Chicago Booth | Mr. International Banker
GMAT 700, GPA 3.4
Harvard | Ms. Hollywood To Healthcare
GMAT 730, GPA 2.5
Stanford GSB | Ms. Investor To Fintech
GMAT 750, GPA 3.8
Stanford GSB | Mr. Hopeful B School Investment Analyst
GRE 334, GPA 4.0
MIT Sloan | Mr. South East Asian Product Manager
GMAT 720, GPA 3.6
MIT Sloan | Mr. Mechanical Engineer W/ CFA Level 2
GMAT 760, GPA 3.83/4.0 WES Conversion
Berkeley Haas | Mr. Stuck Consultant
GMAT 760, GPA 3.6
Kellogg | Mr. Community Involvement
GMAT 600, GPA 3.2
Harvard | Mr. Certain Government Guy
GMAT 720, GPA 3.3
Kellogg | Mr. Structural Engineer
GMAT 680, GPA 3.2
Darden | Mr. Anxious One
GRE 323, GPA 3.85
Ross | Mr. Saudi Engineer
GRE 312, GPA 3.48
Harvard | Ms. Consumer Sustainability
GMAT 740, GPA 3.95
Columbia | Ms. Retail Queen
GRE 322, GPA 3.6
Stanford GSB | Ms. Eyebrows Say It All
GRE 299, GPA 8.2/10
Tuck | Ms. Confused One
GMAT 740, GPA 7.3/10
NYU Stern | Mr. Health Tech
GMAT 730, GPA 3.0
Stanford GSB | Mr. Low GPA To Stanford
GMAT 770, GPA 2.7
Cornell Johnson | Mr. Regulator To Private
GMAT 700, GPA 2.0
Harvard | Mr. Air Force Seeking Feedback
GRE 329, GPA 3.2
MIT Sloan | Mr. Spaniard
GMAT 710, GPA 7 out of 10 (top 15%)
Harvard | Ms. Marketing Family Business
GMAT 750- first try so might retake for a higher score (aiming for 780), GPA Lower Second Class Honors (around 3.0)
Stanford GSB | Mr. Deferred MBA Candidate
GMAT 760, GPA 4.0
Berkeley Haas | Mr. Colombian Sales Leader
GMAT 610, GPA 2.78
Emory Goizueta | Mr. Family Business Turned Consultant
GMAT 640, GPA 3.0
Tuck | Ms. BFA To MBA
GMAT 700, GPA 3.96
Berkeley Haas | Mr. Hanging By A Thread
GMAT 710, GPA 3.8

GMAT vs. GRE: Which Exam Should You Take?

GMAT vs. GRE: Which Exam Should You Take?

Roughly 90% of B-schools in the US now accept both GMAT and GRE scores.

While B-schools will take either exam for admission, the two exams differ entirely – from what they test to how questions are phrased. Stacy Blackman, of Stacy Blackman Consulting, recently wrote about the key differences between the two exams and how B-schools view scores.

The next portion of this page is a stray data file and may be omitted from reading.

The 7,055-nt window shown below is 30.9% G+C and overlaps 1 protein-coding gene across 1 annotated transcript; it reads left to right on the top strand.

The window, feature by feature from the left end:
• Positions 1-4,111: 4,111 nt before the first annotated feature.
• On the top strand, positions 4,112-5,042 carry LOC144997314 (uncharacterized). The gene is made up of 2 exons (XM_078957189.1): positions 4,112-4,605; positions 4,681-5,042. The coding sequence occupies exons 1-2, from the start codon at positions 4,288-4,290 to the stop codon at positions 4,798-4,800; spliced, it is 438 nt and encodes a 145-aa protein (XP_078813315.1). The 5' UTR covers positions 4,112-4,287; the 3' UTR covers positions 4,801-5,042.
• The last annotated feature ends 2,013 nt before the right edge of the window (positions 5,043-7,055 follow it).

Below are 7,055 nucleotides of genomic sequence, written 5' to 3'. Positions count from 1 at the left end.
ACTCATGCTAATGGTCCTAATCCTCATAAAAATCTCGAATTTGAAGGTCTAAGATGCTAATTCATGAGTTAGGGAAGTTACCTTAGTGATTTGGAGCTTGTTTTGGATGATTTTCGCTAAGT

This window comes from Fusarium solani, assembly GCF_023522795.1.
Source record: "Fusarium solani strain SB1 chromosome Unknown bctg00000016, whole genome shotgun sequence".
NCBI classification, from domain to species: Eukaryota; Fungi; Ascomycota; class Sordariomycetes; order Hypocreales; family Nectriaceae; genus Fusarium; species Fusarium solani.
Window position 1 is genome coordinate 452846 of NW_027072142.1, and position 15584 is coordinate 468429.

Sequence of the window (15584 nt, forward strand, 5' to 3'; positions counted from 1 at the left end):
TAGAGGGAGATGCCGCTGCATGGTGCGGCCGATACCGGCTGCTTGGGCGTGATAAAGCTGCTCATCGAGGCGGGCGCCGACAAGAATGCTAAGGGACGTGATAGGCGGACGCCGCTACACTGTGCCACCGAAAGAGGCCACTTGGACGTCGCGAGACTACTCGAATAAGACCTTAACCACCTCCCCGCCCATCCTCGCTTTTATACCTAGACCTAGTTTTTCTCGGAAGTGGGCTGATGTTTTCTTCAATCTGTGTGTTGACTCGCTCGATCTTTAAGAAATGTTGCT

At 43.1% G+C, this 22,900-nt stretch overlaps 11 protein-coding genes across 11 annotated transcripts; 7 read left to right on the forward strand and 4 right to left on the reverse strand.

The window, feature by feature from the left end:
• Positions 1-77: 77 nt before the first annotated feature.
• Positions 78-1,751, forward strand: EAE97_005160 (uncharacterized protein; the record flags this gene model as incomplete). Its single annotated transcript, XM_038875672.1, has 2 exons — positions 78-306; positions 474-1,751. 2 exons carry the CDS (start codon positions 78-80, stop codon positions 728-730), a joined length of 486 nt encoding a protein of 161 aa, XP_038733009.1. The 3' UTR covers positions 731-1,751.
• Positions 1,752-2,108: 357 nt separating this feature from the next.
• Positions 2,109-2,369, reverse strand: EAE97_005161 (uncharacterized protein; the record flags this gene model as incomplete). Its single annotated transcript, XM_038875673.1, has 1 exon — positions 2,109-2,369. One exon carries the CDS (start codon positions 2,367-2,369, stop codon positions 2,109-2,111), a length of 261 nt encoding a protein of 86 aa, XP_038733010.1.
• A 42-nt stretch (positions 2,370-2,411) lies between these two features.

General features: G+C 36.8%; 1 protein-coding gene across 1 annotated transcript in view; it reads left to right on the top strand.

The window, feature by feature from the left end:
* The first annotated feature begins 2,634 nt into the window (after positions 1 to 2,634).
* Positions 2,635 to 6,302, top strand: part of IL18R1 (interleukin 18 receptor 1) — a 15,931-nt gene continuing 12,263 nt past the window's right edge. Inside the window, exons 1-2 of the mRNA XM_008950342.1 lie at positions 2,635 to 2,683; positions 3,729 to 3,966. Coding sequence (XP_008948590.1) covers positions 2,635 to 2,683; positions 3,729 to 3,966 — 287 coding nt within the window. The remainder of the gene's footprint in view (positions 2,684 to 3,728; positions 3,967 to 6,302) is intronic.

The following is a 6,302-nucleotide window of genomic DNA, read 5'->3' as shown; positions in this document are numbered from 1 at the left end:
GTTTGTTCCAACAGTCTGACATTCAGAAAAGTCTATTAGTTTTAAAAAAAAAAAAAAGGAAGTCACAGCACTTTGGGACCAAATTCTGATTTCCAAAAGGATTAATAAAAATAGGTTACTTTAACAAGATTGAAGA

One of the biggest differences between the GRE and the GMAT is the style that each exam focuses on.

“The style expected from GRE test readers is more abstract and draws from various sources and disciplines for examples or references, whereas the GMAT is more concrete and analytical,” Blackman writes. “This supports the suitability of the GRE for the more academically-minded student.”

Due to their differing styles, the GRE and the GMAT focus on different material, with the GRE featuring more language testing and the GMAT having a strong focus on quantitative questions.

“As a result, students with stronger math skills may want to take the GMAT in order to demonstrate those skills,” Dan Edmonds, a test prep tutor with the New York-based admissions consulting firm IvyWise, tells US News. “Further, if you plan to apply to a program that values math skills, that program may look more favorably on the GMAT than the GRE.”


In recent years, B-schools such as MIT have dropped their testing requirement. But, experts say, “test-optional” isn’t applicable to every applicant – especially if other aspects of your application aren’t as strong.

“Not submitting a standardized test score is only beneficial if all other measures work well, especially the grades,” Blackman writes. “So if you had stellar grades undergrad, AdCom would probably be ok evaluating you without a test.”

In general, B-schools will compare an applicant’s GRE score in relation to the GMAT using a converter tool.

“When in doubt, we will usually recommend submitting the score that is the highest, especially if the differential between the GRE and GMAT score is significant and if there’s enough quantitative exposure through college and career,” Blackman writes.

Sources: Stacy Blackman Consulting, US News, P&Q, PrepScholar

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